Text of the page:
Florida’s foresters, land managers and storm recovery crews have more than just the obvious devastation left behind by Hurricane Michael.
Now, they must prepare for the potential of massive wildfires, floodplains flooding, and the prospect of devastation by pine beetles.
That was part of the sobering message given Tuesday to the Florida Senate Environment and Natural Resources Committee from the state’s forester and other state experts who outlined not just the human tragedy of Hurricane Michael’s Oct. 10 blitz through the Panhandle — 45 dead, untold numbers of human lives uprooted — but the ramifications of more than 2.8 million acres of felled or damaged forests: fuel for fires, clogged waterways, and food for waves of insect pestilence.
They also talked of a long, arduous, costly recovery that would never reach full recovery, and would require efforts beyond what state and federal experience and resources are prepared to define yet, let alone tackle fully.
Michael devastated the communities through the central Panhandle but also laid waste to some of the state’s broadest and densest forests, much of it privately owned by 16,000 private landowners. He said the losses just to forests are $1.29 billion in Florida, and more in Georgia. Other agriculture was stricken too, but current estimates of losses were in the tens of millions of dollars each for cattle, cotton, peanuts, nurseries, and aquaculture.
“The largest impact of forestry resources ever in the country by one, single, natural event, a really huge impact on us,” said Florida State Forester Jim Karels.
Committee Chair Bill Montford, the committee’s members and guest Sen. George Gainer, the Panama City Republican, all pledged to make recovery a top priority for the committee and the Senate. Gainer, who represents much of the most-severely impacted area, urged people to stop making comparisons between Michael and previous hurricanes’ recoveries.
“Irma would not make a freckle on the ear of Michael,” Gainer said of the 2017 hurricane. “It just tore up everything; 300-year-old trees just laying there, pulled up by the root … all over the place. Not dozens of them. Thousands. That’s the kind of destruction we’re talking about.”
The worst, Karels showed, was a 20-mile-wide swath through Bay and surrounding counties on into Georgia that was designated as “catastrophic,” in what he called “the heart of forestry in Florida, and really the heart of big-timber forestry in Florida.”
“About 350,000 acres was really wiped out. It was almost as if you took a massive Weed Eater and put it on the ground, into that pole timber,” Karels said.
Add to that about a million acres of “severe” damage, where 75 percent of the trees were down or broken, resembled jackstraw, he said. Another 1.5 million acres suffered “moderate” damage, he said.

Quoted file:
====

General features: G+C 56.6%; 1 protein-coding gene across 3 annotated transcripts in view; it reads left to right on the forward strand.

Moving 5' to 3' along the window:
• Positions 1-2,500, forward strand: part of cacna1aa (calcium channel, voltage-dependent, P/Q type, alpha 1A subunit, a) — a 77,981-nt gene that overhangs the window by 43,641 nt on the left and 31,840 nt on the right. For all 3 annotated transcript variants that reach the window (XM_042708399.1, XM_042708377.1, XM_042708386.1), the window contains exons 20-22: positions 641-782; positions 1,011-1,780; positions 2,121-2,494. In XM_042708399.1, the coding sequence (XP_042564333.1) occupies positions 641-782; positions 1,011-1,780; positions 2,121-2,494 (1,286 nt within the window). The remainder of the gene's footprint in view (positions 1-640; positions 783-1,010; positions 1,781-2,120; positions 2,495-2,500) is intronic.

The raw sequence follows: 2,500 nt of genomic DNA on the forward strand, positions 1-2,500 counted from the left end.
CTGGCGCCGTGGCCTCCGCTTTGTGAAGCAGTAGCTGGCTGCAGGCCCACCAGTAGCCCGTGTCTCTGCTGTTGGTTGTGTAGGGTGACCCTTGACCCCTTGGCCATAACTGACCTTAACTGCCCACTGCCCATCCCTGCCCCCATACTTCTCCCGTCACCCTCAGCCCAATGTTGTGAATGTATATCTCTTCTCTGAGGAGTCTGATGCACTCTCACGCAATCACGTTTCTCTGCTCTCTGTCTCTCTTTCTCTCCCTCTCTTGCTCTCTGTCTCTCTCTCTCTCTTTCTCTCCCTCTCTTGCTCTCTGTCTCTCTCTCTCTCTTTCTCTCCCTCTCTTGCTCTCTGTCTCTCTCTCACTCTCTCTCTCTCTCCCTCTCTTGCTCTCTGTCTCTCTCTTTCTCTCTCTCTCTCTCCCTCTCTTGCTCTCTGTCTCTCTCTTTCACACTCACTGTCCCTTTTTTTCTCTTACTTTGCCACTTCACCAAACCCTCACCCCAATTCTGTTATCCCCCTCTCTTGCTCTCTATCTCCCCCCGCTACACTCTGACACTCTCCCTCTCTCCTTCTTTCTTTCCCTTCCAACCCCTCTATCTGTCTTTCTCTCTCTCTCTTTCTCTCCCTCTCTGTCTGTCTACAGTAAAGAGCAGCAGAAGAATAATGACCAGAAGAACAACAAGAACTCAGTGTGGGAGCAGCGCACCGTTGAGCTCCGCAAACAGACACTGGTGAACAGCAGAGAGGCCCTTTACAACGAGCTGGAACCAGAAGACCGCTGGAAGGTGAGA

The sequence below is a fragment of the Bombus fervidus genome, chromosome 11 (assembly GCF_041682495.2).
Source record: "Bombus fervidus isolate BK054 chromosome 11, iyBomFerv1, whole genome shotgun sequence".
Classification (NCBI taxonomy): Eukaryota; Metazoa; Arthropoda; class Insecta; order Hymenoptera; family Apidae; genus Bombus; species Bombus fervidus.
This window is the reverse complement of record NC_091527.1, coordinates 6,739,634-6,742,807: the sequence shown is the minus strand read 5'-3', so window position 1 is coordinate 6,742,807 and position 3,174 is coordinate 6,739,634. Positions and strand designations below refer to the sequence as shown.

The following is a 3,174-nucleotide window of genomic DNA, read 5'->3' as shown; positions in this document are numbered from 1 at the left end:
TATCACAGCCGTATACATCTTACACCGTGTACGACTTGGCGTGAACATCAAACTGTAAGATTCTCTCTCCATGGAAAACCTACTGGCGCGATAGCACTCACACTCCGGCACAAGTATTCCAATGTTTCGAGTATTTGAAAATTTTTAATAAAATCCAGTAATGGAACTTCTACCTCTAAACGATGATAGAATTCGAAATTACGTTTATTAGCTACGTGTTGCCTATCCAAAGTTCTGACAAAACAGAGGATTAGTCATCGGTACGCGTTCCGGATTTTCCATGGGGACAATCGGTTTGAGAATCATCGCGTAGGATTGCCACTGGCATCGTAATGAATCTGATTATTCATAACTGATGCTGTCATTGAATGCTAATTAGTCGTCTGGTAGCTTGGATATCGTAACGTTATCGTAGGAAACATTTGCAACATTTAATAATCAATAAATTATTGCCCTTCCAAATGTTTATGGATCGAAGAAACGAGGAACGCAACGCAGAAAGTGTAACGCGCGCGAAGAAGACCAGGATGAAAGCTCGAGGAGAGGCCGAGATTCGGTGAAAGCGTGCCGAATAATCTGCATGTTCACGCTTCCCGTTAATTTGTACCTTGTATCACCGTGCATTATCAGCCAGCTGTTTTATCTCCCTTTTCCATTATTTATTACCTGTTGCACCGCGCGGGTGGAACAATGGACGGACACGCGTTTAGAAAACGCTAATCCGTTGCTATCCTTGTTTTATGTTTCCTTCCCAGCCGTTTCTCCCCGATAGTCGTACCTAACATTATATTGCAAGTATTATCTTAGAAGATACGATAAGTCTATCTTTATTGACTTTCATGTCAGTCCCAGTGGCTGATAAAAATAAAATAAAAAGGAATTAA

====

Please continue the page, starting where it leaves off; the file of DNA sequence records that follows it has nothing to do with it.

In addition to the human side, the region’s agriculture, aquaculture, and forestry industries, as well as parks and tourism, not only face long and expensive recoveries. The region also faces severe threats of fire, flooding and beetle infestation because the estimated 50 million cubic yards of debris are fuel, are blocking creeks, and will be attracting the pine beetles and other pests that could ravage what’s left.
“More than 70 percent of the canopy has now become surface fuel for fires,” said David Clark, deputy secretary of land and recreation for the Florida Department of Environmental Protection.
Flooding is worse now than it was at the peak of Michael’s direct impact, and that involves whole floodplains areas with timber blockage in areas that are too often inaccessible. To illustrate, Brett Cyphers, executive director of the Northwest Florida Water Management district, showed slides of houses surrounded, which he described as now being parts of creeks.
“Nearly 1,200 miles of not just the Chipola River and various creeks,” Cyphers said. “There are trees down that don’t allow the water to move out.”
Many of the surviving trees are stressed. They and the debris fields are likely to attract all sorts of pestilence, including invasive species, likely led by the southern pine beetle, which girdles and kills trees and can take down whole forests.
“What the southern pine beetle comes to is it comes to stress,” Karels said. “Now we’ve got 3 million acres of pine timber that’s stressed, that’s either on the ground or standing stressed, and is an absolute breeding ground for this beetle infestation. That 1.5-million-acres of ‘moderate’ [destruction], we could lose that if we don’t stay on top of this … and we don’t know yet how it will impact us.”